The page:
U.S. President Barack Obama’s new deficit plan includes a nearly halfmillion-dollar reduction of the contractor executive reimbursement cap, but experts say that the cut is more political spectacle than big financial move.
The plan would cap the reimbursement of federal contractors for executives through cost-based contracts at $200,000, substantially less than last year’s cap of $693,951. The current cap is calculated as an average of compensation awarded to top executives at publicly traded companies with sales exceeding $50 million annually.
“This is not going to change the government’s deficit or debt balance sheet,” Steve Schooner, a former procurement law expert at the White House Office of Management and Budget, said. “But it is always excellent political theater to say that we’re going to take a line out of the hides of contractors.” Reimbursements up to the cap figure are included as allowable expenses for each of a contractor’s most senior executives on costbased contracts that represent $160 billion in spending each year, according to White House figures.
For larger contractors, the halfmillion-dollar reduction pales in comparison with the $20 million-plus salaries some top executives draw. With companies already bearing all of the cost above the current cap, cuts would likely have little effect on compensation, Schooner said.
“I do not expect that any major defense contractors are planning on reducing executive compensation to $200,000 as a result of this, nor does the federal government,” he said.
The stated purpose of the cap, reduction of the federal deficit, is deceptive because executive compensation is a small fraction of total contracting, Rob Burton, former deputy administrator of the Office of Federal Procurement Policy, said. “That’s very misleading because it’s not going to have any major impact on the budget or the deficit,” he said. “It’s just an infinitesimal impact.”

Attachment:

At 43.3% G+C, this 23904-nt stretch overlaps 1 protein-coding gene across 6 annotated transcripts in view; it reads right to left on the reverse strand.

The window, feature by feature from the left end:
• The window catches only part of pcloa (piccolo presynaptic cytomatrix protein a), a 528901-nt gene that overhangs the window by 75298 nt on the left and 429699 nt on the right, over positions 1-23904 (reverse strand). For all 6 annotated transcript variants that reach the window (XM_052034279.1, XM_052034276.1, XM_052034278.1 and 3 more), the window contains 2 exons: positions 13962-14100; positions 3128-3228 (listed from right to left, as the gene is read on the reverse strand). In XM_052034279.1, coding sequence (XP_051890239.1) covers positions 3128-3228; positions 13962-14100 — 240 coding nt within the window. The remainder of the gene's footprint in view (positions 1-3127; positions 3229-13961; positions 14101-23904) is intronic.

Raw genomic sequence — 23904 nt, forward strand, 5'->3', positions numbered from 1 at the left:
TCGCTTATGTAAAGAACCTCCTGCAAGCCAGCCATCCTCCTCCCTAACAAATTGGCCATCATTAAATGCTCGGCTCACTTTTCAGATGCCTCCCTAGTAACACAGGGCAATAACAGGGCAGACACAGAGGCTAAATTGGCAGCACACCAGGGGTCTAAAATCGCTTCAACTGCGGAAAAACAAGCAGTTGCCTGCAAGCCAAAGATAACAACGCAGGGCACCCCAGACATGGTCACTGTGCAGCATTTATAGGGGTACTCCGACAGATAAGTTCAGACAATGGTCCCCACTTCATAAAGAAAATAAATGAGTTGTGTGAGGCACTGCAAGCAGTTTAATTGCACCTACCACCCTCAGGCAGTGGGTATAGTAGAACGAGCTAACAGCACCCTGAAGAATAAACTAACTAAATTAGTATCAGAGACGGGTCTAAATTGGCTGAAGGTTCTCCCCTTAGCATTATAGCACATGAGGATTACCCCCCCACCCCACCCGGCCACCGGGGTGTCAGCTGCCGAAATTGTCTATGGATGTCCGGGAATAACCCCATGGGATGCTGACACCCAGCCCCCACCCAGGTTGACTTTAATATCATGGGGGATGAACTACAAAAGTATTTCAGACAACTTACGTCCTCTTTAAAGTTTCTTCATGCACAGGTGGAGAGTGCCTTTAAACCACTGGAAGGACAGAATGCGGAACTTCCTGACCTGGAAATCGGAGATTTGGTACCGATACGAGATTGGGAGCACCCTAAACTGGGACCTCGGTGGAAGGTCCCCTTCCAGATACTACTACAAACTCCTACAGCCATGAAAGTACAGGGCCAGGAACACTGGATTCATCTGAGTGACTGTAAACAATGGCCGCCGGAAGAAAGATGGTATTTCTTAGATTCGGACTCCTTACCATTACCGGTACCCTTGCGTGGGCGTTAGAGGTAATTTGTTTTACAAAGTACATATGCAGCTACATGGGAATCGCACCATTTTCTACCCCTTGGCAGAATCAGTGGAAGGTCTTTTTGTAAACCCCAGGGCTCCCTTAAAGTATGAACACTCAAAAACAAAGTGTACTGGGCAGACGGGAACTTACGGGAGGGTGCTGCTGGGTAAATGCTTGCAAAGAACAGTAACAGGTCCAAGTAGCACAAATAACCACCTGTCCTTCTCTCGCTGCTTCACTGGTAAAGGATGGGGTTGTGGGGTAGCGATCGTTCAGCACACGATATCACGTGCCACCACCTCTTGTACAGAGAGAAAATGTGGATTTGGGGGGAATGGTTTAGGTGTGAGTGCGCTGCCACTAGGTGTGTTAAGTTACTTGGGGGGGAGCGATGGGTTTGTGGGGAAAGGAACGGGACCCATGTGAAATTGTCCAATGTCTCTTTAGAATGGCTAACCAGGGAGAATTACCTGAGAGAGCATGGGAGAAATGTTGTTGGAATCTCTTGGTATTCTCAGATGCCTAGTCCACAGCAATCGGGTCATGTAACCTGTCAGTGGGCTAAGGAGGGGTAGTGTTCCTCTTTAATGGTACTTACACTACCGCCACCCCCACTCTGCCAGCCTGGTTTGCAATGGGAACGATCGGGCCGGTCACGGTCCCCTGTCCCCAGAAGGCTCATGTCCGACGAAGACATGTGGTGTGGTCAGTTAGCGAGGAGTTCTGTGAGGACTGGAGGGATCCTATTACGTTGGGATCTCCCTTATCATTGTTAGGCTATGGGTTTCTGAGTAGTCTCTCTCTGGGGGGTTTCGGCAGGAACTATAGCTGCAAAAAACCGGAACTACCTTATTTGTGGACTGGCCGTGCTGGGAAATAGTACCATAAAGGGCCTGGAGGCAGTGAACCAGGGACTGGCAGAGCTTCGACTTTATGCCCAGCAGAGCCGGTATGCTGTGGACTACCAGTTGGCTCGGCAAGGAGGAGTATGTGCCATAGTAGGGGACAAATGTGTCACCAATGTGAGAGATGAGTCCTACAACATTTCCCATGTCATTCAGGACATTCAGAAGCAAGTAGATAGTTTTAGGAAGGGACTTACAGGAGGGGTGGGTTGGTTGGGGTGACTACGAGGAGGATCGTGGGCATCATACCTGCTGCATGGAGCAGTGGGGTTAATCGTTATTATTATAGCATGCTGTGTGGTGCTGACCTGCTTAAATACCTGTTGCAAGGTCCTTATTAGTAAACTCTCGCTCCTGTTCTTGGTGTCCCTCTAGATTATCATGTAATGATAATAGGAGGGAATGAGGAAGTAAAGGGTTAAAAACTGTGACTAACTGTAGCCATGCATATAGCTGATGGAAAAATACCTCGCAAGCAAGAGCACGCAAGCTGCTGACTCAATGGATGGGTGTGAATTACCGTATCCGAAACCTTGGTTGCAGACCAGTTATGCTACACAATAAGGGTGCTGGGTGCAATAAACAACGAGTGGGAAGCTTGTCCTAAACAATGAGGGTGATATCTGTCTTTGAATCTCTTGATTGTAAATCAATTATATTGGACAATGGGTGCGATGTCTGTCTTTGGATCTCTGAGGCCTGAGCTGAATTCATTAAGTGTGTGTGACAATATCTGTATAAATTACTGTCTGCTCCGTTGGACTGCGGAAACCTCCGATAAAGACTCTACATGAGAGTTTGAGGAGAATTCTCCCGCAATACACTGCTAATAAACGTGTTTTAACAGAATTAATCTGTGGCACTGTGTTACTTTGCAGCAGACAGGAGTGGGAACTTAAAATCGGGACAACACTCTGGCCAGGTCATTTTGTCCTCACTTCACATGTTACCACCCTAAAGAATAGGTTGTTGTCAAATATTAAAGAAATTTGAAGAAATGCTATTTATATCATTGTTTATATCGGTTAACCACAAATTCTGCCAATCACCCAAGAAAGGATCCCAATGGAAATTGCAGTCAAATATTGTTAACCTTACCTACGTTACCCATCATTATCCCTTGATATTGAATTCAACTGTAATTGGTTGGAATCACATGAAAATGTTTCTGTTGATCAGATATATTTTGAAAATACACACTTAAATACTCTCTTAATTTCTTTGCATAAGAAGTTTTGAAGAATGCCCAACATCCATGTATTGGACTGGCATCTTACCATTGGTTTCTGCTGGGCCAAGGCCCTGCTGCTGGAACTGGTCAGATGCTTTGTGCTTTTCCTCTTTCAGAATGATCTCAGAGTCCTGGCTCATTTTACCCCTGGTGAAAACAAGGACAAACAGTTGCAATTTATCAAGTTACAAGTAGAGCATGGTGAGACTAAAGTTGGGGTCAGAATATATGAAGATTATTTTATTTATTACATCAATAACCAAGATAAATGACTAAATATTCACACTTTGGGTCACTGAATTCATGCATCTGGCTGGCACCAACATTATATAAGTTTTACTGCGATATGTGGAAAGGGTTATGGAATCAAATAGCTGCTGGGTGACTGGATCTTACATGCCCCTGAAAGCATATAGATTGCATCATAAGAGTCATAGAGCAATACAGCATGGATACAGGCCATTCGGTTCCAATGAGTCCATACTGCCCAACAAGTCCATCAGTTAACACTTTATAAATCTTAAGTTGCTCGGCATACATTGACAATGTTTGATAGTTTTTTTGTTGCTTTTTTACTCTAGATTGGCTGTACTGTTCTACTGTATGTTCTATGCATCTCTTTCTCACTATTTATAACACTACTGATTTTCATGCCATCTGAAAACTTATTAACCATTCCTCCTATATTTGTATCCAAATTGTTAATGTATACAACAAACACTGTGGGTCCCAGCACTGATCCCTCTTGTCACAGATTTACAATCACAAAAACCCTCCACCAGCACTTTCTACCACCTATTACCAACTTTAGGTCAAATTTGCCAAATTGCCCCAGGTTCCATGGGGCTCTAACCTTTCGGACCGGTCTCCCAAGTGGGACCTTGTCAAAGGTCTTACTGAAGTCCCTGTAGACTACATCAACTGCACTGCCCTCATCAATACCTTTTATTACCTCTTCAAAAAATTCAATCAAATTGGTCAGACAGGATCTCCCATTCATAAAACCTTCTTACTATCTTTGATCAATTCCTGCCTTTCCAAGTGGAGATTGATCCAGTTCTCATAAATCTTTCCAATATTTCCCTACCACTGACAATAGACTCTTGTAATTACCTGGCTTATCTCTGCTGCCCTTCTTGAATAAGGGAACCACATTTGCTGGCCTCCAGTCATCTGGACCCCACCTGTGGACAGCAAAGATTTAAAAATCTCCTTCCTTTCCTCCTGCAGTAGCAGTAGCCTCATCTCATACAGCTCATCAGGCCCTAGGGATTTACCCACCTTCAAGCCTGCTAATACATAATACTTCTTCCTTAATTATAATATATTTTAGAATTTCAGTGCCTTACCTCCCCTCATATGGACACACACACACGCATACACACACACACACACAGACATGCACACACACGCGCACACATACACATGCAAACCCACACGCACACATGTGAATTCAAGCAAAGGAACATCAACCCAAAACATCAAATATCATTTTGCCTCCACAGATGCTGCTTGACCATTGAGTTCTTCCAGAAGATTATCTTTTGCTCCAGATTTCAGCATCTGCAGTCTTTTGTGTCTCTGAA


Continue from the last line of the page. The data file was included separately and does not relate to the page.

Still, the cap could hurt smaller contractors who use reimbursement as a larger part of their compensation plans. “For some of the smaller companies, they have very little flexibility,” Alan Chvotkin, executive vice president of the Professional Services Council, said. “The allowable cost is the salary cap. Those are the companies that I worry about.”
Chvotkin said these smaller companies might have greater difficulty competing for talent because of diminished compensation.
Burton said the larger message is that contractors will face increasing pressure.
“Companies need to be concerned, as this is a symbol of more things to come,” he said. “It’s a continuing theme that contractors are fair game in this budget reduction exercise. I think you’ll see other proposals that will have a much more dramatic impact than this one.”
Chvotkin said that members of his organization are used to the pressures. He said, “It seems like every day or so, we have another target on the contractor community.”